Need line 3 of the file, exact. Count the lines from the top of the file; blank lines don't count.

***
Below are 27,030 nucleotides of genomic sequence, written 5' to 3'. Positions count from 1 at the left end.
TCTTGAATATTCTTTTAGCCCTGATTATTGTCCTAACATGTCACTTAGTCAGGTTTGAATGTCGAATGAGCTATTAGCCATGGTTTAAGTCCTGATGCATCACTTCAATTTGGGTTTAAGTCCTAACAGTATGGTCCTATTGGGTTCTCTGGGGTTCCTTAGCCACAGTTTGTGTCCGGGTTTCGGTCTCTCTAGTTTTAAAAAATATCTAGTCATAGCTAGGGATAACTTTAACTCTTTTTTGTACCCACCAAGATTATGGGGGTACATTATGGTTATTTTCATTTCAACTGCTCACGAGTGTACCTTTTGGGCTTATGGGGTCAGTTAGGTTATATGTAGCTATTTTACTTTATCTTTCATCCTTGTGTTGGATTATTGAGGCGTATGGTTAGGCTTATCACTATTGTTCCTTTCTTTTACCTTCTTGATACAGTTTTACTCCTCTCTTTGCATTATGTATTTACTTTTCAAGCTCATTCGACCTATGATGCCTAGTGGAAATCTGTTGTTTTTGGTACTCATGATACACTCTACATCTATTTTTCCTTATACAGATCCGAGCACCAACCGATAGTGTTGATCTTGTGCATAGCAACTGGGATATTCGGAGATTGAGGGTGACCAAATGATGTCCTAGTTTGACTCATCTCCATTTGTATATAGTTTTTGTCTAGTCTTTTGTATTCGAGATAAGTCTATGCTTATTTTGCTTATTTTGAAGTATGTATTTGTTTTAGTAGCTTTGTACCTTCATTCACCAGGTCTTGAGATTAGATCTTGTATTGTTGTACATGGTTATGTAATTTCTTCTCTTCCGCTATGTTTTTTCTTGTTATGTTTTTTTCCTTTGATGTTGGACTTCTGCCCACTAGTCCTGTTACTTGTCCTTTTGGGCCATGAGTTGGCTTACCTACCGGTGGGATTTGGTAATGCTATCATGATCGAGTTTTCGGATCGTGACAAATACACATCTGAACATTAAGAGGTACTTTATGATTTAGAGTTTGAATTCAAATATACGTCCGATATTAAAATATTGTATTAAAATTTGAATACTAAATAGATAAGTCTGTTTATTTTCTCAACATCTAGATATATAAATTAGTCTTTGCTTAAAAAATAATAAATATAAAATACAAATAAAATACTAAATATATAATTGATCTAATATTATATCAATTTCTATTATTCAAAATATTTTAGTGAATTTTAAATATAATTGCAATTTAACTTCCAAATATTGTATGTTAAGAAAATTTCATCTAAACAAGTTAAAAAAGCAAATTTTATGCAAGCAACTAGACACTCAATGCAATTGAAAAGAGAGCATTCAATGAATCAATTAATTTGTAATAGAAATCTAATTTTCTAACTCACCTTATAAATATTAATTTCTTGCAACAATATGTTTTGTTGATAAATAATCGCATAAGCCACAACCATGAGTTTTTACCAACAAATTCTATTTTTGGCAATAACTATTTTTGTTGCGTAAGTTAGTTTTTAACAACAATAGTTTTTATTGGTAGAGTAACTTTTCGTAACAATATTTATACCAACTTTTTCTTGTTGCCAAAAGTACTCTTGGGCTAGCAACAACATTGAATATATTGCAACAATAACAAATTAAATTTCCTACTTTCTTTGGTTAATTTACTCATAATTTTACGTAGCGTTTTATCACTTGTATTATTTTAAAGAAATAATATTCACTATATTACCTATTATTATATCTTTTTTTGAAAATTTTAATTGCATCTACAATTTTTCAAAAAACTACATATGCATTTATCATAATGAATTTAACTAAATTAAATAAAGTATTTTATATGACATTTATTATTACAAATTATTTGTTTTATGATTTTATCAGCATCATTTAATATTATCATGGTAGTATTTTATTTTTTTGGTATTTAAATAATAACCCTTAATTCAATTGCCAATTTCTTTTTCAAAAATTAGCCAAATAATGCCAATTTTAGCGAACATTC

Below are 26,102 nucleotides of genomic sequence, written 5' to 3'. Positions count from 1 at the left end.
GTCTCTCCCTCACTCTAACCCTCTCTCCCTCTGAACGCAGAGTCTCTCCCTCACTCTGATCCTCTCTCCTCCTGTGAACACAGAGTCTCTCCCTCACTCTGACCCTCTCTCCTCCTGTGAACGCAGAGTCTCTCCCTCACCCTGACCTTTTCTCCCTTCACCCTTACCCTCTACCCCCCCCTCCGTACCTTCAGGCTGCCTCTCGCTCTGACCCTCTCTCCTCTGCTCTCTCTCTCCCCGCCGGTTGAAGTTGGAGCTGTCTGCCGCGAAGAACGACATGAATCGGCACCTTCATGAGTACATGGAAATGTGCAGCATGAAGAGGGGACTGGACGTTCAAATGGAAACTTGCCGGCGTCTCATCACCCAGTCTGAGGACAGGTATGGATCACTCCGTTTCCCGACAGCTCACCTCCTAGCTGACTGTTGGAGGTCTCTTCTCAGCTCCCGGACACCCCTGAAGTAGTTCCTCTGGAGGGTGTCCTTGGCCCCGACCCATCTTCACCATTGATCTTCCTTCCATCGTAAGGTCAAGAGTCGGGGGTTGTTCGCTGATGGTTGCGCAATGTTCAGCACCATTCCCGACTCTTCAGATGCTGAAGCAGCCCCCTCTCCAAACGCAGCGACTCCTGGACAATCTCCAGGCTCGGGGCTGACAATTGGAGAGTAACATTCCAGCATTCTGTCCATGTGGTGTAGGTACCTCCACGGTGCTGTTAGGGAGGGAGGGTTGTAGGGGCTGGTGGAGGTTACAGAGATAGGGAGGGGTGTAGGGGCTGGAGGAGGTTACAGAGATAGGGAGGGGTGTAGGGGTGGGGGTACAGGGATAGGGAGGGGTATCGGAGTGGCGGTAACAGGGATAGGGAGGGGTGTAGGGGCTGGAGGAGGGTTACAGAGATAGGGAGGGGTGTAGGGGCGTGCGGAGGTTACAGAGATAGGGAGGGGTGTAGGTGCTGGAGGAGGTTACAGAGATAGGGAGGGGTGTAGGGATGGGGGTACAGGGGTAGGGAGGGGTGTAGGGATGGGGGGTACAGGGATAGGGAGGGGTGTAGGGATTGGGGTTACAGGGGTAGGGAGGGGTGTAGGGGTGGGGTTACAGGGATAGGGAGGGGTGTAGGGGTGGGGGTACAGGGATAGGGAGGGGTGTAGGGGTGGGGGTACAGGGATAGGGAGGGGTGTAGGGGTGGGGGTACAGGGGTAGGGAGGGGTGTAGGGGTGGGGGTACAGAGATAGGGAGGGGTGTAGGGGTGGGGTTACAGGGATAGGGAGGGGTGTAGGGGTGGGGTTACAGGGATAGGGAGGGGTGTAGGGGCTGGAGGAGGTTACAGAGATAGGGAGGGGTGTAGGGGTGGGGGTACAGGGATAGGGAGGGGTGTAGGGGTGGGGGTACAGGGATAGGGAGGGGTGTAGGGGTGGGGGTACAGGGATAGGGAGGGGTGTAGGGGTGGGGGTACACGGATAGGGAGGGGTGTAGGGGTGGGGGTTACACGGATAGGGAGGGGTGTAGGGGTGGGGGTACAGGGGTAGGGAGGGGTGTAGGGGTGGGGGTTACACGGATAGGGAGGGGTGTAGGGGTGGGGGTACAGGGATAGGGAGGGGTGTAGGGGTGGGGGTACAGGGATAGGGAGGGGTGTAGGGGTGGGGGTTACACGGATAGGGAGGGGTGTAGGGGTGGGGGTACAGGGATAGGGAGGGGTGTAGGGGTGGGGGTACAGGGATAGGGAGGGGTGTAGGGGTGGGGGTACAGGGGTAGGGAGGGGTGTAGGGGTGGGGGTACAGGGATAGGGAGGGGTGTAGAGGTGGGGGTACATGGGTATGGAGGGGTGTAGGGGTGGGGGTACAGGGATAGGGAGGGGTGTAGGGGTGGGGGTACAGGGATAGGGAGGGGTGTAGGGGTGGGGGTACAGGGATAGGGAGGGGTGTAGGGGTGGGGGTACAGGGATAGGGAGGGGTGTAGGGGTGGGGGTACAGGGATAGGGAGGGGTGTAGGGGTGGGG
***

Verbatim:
Below are 26,102 nucleotides of genomic sequence, written 5' to 3'. Positions count from 1 at the left end.